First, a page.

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Harvick ends drought

Kevin-Harvick-Jamie-McMurray

Kevin Harvick, right, drops low to pass Jamie McMurrayon the final lap to win the Aaron's 499 Sunday at Talladega. There were a record 88 lead changes among 29 drivers.

Glenn Smith / AP Enlarge

TALLADEGA, Ala. - Kevin Harvick executed the pass exactly how his team drew it up in the playbook.

With a last-second slingshot past Jamie McMurray, Harvick snapped a 115-race winless drought with an overdue victory yesterday in the Aaron's 499 at Talladega Superspeedway. It was the payoff for perfect strategy devised in conversations over the weekend with crew chief Gil Martin and their Richard Childress Racing team.

Harvick lurked behind in traffic, trying to move his way into second place as the race hit the closing laps. His plan was to set himself up for one attempt at the lead, which he made roughly 500 yards from the finish line by sliding inside of McMurray then drag-racing him to the checkered flag.

"We made a plan, and I'm telling you, every piece of it played out exactly how we wanted to play it," Harvick said. "Coming into to the last lap, that's exactly how we planned it out on paper."

The win gave Harvick his first victory since the 2007 season-opening Daytona 500, and it came in the longest Talladega race in Sprint Cup history. Because

NASCAR's new overtime rule allows for three attempts at its version of overtime, the race went 12 laps past the scheduled distance of 188 trips around the 2.5-mile superspeedway.

It covered a record 88 lead changes among a record 29 drivers, and the final pass was the one that had everyone talking.

"I hate to show my age, but that was a tremendous pass just like the old days, like you would have seen Buddy Baker or Cale Yarborough," Martin said. "That was a tremendous pass, and it was timed perfectly."

McMurray, this year's Daytona 500 winner after winning the October race at Talladega, couldn't hide his disappointment at misplaying the final half-lap. Seeking his third consecutive restrictor-plate victory, he stretched his fuel tank to the bitter end while racing wide open to the finish line.

He held the bottom line, one eye on the finish line and the other in his rearview mirror, certain that Harvick's lone attempt to pass would be on the outside.

He was wrong.

"I really thought that Kevin was going to go high," McMurray said after his second-place finish. "I felt like I was close enough to the yellow line that there was a lot more racetrack to the right. I was really guarding against the outside. It's hard to explain to you guys that aren't in cars, but when there's someone directly behind you and they pull their car out of line really fast, it's like you pull a parachute in your car.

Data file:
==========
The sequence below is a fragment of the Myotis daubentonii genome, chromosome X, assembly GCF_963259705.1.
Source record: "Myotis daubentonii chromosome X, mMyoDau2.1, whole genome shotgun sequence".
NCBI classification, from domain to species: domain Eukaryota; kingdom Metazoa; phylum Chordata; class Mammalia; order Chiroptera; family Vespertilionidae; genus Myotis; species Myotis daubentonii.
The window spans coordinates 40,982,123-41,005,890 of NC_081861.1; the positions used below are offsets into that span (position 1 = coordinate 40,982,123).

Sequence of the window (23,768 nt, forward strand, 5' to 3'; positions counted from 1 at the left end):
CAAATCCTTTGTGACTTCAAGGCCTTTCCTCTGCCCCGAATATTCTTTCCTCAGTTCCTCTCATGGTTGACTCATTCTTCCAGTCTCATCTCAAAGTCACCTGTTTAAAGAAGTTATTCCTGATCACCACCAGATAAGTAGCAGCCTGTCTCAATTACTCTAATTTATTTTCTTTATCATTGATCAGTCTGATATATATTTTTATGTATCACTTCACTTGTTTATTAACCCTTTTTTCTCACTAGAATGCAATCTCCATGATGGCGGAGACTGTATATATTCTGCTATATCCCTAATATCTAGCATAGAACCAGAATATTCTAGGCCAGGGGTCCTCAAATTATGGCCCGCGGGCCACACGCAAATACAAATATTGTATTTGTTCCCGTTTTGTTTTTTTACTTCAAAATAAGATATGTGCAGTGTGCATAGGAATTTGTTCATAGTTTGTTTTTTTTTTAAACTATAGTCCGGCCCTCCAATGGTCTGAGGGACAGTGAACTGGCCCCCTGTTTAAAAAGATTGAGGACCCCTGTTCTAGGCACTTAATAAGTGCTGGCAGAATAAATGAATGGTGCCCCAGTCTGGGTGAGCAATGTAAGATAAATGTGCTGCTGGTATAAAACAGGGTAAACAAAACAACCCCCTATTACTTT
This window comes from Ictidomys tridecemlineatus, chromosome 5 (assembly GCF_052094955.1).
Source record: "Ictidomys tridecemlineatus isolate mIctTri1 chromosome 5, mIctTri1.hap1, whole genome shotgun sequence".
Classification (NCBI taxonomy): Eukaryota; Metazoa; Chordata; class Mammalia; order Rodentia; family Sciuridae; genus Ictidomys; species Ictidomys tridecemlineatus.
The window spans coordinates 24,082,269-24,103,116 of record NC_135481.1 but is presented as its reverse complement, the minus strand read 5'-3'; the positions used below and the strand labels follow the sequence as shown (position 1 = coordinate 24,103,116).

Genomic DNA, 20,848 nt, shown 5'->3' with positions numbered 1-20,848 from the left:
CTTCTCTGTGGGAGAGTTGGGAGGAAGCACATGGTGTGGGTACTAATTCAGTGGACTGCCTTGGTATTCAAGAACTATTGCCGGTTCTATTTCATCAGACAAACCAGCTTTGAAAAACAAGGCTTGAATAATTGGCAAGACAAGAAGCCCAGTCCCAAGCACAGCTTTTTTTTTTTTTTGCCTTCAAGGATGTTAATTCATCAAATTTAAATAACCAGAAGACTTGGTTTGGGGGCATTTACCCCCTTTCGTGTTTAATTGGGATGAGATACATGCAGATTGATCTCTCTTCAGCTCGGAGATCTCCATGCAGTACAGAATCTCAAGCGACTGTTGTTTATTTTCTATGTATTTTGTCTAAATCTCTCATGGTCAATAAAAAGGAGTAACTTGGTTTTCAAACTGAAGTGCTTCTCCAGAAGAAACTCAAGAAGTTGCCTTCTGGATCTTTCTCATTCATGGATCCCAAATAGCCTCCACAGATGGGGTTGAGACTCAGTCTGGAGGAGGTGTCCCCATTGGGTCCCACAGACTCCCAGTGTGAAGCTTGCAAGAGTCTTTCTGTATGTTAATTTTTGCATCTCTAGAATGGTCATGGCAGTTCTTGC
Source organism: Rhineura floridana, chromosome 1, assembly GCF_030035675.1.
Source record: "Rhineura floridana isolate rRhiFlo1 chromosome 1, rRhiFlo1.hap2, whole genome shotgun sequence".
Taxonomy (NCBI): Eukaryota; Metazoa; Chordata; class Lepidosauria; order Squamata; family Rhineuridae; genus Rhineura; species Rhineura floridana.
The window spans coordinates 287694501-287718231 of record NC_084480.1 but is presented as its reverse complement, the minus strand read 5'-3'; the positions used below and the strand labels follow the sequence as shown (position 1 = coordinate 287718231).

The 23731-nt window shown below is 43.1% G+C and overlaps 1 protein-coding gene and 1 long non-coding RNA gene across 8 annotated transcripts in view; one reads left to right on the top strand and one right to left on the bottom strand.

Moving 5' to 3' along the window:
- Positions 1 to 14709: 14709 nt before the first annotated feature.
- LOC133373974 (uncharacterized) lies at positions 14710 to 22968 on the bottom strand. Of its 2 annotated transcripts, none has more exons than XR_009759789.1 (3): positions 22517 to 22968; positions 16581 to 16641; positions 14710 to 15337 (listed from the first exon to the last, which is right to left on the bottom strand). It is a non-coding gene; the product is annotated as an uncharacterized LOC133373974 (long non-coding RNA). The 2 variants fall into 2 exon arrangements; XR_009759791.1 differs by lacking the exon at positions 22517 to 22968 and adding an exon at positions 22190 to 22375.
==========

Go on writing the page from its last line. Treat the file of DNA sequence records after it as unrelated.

"It literally feels like you lose three or five miles an hour immediately, and when that happens, the car that's doing the passing just has the momentum."

The margin of victory of 0.011 seconds was the eighth-closest in NASCAR since it began using electronic scoring in 1993.

But Felix Sabates, co-owner of McMurray's Earnhardt Ganassi Racing team, questioned whether Harvick's pass was even legal. Because McMurray left so little real estate below him, Sabates believed Harvick dipped below the yellow out-of-bounds line.

"He passed Jamie under the yellow line and the rule is very specific," Sabates argued.

Harvick's victory celebration was a short one.

Because rain postponed the Nationwide Series race Saturday, the winner had to hustle across the garage to run another 312 miles. He was joined in the Nationwide field by nine other Cup drivers doing double-duty, including a weary McMurray, who asked his crew for aspirin to treat a headache on an early pit stop in the second event.

Juan Pablo Montoya, teammates with McMurray at EGR, finished third and silently watched a replay of the finish as he waited to start his interviews.

The race was fairly clean for the first 465 miles, as drivers simply tried to ensure they'd be around at the end.

Hendrick Motorsports teammates Jeff Gordon and Jimmie Johnson tangled on the track in the second consecutive race. Gordon believes Johnson squeezed him down the track late in the race, triggering a crash that took Gordon out of contention, and Gordon didn't mask his anger after the race.

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